As you’ve probably gathered, my early and mid twenties were turbulent. Throughout it all, my dad reassured me that it would all work itself out. I still remember what he said when I started asking these questions when I was 17 and applying to universities. “Pumpkin, I still don’t know what I want to do with my life.”
I don’t think anything has ever terrified me and given me so much comfort at the same time. The fact that there were people decades older than me asking the same questions must have meant that either:
a) This is a never-ending sh*t show; or
b) It’s totally ok not have this all figured out. So just enjoy the ride.
But he also said, “So you already know what you don’t want to do. That’s just as valuable as knowing what you want.”
I began to realize that finding what you don’t want to do is in itself a purpose. If you already know you’re probably going to make mistakes, don’t resist it. Make them knowingly with the intention of learning and growing. If you set this intention, the only failure is failing to learn.
TURNAROUND: What is your purpose right now?
If you don’t know what you want to do with the rest of your life (in other words, you’re completely normal), then how can you find meaning and purpose right now? Can you dedicate yourself to finding out what you don’t want by trying as many things as possible? Or perhaps your mission and meaning right now is making it out of anxiety and depression and finding out how to live joyfully?
Myth #5: Hyper-intention will get you what you want
Have you ever had the experience that the exact thing you’ve feared came true? In Man’s Search For Meaning, Frankl called this phenomenon anticipatory anxiety – a fear that produces the outcome you’re afraid of. He compares it to blushing when walking into a crowded room. When you’re scared of it, you’re much more prone to it actually happening.
In turns out that a similar thing happens with intention. In the same way that fear can cause exactly what you’re afraid of, a forced intention makes it impossible to get what you want. Frankl called this excessive intention hyper-intention, which is usually accompanied by excessive attention or hyper-reflection.
That’s a lot of words. Put simply, you want something so bad you ruminate and pour all your focus into it, leading to a sort of self-defeating anxiety loop.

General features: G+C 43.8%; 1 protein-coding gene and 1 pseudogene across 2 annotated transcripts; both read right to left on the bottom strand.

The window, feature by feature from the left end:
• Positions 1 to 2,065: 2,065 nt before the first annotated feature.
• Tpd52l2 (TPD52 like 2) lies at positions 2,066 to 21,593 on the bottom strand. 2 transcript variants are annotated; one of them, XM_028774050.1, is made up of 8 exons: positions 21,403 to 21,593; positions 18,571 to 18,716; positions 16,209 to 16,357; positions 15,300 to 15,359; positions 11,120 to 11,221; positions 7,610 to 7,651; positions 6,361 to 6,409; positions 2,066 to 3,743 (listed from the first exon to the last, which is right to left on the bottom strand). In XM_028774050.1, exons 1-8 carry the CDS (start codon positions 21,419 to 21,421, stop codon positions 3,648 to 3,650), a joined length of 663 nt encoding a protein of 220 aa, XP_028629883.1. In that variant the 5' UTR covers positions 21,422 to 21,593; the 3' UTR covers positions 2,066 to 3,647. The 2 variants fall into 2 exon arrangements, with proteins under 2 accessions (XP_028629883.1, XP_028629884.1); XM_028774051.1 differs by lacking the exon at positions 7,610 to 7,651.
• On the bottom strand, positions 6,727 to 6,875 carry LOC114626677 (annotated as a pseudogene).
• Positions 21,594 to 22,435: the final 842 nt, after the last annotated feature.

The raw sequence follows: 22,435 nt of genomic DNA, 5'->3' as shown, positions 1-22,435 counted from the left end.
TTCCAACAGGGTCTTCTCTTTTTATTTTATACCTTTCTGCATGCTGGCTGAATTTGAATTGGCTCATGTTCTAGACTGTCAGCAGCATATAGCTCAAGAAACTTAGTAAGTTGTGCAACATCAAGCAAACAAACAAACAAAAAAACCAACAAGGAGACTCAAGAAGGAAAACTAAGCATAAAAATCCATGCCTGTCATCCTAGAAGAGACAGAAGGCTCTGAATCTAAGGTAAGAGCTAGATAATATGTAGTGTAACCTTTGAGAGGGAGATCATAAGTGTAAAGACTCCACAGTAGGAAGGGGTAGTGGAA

So that purpose, joy and fulfillment you’re after? If you’re forcing your intention, it’s probably running away from you. You’re feeling anxious, wondering why you can’t get it right, why it hasn’t happened already, comparing yourself to every Tom, Dick and Jill in her yellow bikini somewhere in the Philippines, wondering why your life can’t be like that and probably getting lost in a long downward spiral.
The good news is that Genius Frankl prescribed a cure called paradoxical intention. In this, you intend, even for just a moment, the exact opposite of what you were trying to force. That’s right. You intend for the opposite of what you want to happen.*
It sounds nuts, but it really works. Paradoxical intention relies on your ability to detach from your circumstances even just briefly. It’s this detached observation (the same as what we find in humour) that is the key to self-awareness and self-management.
Ready to beat anxiety?
TURNAROUND: Intend, even for just a moment, the exact opposite of what you’ve been wishing. By doing this, you replace your fear with the opposite wish and hack anxiety.
If you feel anxious about…
- The uncertainty around what to do with your life; experiment with intending, even just briefly, that you won’t find what’s ‘meant to be’.
- Getting your business up and running – your sole purpose and focus right now – experiment with the intention that you will take as long as you can.
- Not knowing what direction to choose; experiment with the intention that you will pick the wrong one.
Can you feel how liberating that is? The pressure is gone and you’re free to just be. Maybe you even feel in control again.